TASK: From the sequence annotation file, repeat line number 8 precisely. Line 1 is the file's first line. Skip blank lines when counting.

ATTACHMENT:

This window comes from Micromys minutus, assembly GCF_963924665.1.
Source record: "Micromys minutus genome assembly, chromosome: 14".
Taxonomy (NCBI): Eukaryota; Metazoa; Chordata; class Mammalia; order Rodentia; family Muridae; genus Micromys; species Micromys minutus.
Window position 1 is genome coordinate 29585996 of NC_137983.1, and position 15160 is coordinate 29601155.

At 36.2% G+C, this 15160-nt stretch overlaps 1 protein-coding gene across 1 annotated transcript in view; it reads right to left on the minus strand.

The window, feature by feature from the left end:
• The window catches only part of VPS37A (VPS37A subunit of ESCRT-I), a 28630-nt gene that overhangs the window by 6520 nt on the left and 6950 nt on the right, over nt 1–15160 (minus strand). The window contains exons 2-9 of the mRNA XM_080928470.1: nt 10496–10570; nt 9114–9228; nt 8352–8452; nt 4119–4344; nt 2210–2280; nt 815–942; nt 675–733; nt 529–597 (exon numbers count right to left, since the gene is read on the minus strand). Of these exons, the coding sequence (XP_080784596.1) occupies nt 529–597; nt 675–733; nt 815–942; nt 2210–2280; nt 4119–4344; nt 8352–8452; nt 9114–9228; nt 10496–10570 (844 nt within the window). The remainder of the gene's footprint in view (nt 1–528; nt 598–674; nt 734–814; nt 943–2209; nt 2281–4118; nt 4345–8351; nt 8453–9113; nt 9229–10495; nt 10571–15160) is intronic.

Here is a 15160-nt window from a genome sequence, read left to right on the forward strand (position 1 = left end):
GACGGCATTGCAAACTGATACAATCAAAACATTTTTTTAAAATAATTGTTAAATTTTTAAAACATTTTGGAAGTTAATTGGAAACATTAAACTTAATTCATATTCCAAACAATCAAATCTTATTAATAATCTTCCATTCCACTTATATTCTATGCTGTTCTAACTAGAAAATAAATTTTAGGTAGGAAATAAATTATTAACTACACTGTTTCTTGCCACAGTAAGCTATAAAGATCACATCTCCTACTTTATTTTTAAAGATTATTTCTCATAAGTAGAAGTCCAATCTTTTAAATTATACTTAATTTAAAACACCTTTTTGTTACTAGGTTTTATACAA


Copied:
Here is a 15160-nt window from a genome sequence, read left to right on the forward strand (position 1 = left end):